What is Rocks? Rocks is the most foundational piece of software that is run on the Freed-Hardeman supercomputer. It is the operating system that controls and manages all of the nodes in the supercomputer, which together form what is called a cluster. The cluster consists of compute nodes and a Frontend node networked together, as shown in the physical layout of a Rocks cluster taken from the Rocks User Guide:
The Frontend node manages the cluster, while the compute nodes have all the brute computing power and do the work for the cluster.
The Rocks OS itself is based on CentOS Linux distribution with a modified Anaconda installer so that it can be easily installed en masse. The main method of accessing the Rocks OS is through a familiar Linux command line. The Frontend node handles synchronization and communication with the compute nodes transparently, so the OS, for the most part, appears to behave like a normal distribution of Linux. The OS is easily customizable through software packages called Rolls, which extend the functionality of the OS in a variety of ways. According to the Wikipedia article on Rocks, the OS is capable of managing very large clusters, with the largest academic cluster containing 8,632 logical CPUs at the Karlsruhe Institute of Technology in Karlsruhe, Germany. One of the best attributes of the OS is that it is free and open source, and funded by a National Science Foundation Grant. It is actively maintained and the latest version is 5.4.3.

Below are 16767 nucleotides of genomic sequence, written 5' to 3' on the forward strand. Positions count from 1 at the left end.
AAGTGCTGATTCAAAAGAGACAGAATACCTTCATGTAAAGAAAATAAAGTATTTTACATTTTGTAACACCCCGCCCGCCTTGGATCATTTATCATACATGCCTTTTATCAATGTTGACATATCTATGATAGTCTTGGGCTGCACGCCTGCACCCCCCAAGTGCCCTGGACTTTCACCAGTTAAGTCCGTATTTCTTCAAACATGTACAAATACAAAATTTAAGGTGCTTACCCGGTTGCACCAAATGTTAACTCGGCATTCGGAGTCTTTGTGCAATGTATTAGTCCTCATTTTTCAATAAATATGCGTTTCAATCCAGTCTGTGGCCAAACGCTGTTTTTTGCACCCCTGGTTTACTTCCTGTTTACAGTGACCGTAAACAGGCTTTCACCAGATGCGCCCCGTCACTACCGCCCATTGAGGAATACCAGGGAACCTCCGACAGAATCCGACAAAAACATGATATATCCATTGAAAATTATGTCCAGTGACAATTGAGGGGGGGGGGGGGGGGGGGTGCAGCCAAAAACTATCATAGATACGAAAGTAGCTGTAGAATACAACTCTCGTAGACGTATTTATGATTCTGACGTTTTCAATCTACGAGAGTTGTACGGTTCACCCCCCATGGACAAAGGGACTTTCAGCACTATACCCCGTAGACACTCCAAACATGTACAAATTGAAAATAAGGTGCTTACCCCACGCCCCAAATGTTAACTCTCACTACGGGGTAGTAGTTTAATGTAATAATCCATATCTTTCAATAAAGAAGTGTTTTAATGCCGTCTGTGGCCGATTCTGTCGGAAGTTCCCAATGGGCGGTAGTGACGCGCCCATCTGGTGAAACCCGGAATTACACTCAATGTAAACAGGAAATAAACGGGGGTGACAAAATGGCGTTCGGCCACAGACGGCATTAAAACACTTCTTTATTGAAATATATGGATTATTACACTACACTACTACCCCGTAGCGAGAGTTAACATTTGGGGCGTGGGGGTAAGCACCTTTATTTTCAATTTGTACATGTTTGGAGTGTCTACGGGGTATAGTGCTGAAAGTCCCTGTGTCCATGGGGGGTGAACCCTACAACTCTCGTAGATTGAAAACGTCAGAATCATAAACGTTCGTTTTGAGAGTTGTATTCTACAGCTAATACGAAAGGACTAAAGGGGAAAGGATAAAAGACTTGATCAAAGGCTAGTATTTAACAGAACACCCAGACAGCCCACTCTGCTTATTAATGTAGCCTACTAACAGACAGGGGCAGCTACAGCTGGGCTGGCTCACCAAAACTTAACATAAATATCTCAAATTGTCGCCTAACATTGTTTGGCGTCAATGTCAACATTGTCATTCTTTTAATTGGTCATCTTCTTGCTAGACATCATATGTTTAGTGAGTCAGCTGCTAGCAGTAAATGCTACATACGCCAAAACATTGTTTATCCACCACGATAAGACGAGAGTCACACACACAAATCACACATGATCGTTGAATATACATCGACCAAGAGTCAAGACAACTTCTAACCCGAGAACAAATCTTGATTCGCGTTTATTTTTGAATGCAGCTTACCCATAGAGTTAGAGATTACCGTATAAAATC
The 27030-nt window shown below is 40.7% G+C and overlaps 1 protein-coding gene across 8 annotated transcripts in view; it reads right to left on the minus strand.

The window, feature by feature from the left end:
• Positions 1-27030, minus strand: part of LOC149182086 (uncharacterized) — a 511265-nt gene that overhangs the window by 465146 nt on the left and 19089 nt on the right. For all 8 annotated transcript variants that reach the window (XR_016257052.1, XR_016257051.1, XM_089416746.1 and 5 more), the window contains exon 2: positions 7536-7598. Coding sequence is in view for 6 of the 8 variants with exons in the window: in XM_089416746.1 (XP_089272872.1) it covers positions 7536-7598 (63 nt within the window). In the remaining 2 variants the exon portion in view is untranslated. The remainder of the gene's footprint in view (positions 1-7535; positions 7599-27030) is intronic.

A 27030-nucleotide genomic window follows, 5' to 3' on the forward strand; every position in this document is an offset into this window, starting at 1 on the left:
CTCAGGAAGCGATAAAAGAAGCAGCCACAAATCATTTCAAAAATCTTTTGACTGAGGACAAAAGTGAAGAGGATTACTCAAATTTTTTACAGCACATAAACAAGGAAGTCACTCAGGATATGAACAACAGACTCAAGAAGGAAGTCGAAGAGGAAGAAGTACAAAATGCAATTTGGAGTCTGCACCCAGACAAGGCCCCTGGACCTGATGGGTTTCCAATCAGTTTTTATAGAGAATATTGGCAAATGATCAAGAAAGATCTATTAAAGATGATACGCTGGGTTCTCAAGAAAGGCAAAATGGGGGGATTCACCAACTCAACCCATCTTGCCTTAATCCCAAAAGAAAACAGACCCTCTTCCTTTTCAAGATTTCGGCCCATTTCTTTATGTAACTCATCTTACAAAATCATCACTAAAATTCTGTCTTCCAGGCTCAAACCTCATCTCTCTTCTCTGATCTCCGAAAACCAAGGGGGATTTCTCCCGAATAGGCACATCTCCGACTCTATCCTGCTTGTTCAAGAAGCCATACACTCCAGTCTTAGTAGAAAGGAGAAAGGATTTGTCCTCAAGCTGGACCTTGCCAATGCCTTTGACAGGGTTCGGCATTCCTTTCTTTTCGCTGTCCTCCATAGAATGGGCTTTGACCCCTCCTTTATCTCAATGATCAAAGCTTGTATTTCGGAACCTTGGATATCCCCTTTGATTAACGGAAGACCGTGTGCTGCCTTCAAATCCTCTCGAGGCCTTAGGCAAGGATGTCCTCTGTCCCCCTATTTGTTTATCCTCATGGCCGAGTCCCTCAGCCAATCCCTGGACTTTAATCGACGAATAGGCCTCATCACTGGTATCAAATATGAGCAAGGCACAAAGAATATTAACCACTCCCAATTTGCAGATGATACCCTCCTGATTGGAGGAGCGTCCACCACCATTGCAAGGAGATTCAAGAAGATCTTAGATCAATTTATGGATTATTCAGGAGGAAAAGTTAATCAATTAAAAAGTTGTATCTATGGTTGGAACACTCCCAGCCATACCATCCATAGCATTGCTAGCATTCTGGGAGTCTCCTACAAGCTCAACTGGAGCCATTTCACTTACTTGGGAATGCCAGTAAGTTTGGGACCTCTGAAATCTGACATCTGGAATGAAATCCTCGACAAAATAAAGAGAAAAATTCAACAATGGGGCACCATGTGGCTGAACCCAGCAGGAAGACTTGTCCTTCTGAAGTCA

The Rocks operating system is powerful enough to run on huge computing networks, remains easy enough to install and use to make it widely practical, and is very extensible due to its use of Roll software packages. This makes it an ideal OS for the Freed-Hardeman supercomputer cluster.